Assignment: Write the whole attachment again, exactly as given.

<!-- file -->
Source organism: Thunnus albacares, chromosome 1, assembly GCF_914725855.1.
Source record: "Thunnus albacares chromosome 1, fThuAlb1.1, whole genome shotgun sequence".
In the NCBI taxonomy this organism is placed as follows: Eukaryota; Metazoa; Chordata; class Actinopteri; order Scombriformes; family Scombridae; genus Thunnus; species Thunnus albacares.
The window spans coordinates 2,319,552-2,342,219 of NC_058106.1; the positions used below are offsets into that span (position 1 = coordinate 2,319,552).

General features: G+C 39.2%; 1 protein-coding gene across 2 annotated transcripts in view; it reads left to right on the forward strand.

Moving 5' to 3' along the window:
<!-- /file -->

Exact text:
Source organism: Thunnus albacares, chromosome 1, assembly GCF_914725855.1.
Source record: "Thunnus albacares chromosome 1, fThuAlb1.1, whole genome shotgun sequence".
In the NCBI taxonomy this organism is placed as follows: Eukaryota; Metazoa; Chordata; class Actinopteri; order Scombriformes; family Scombridae; genus Thunnus; species Thunnus albacares.
The window spans coordinates 2,319,552-2,342,219 of NC_058106.1; the positions used below are offsets into that span (position 1 = coordinate 2,319,552).

General features: G+C 39.2%; 1 protein-coding gene across 2 annotated transcripts in view; it reads left to right on the forward strand.

Moving 5' to 3' along the window: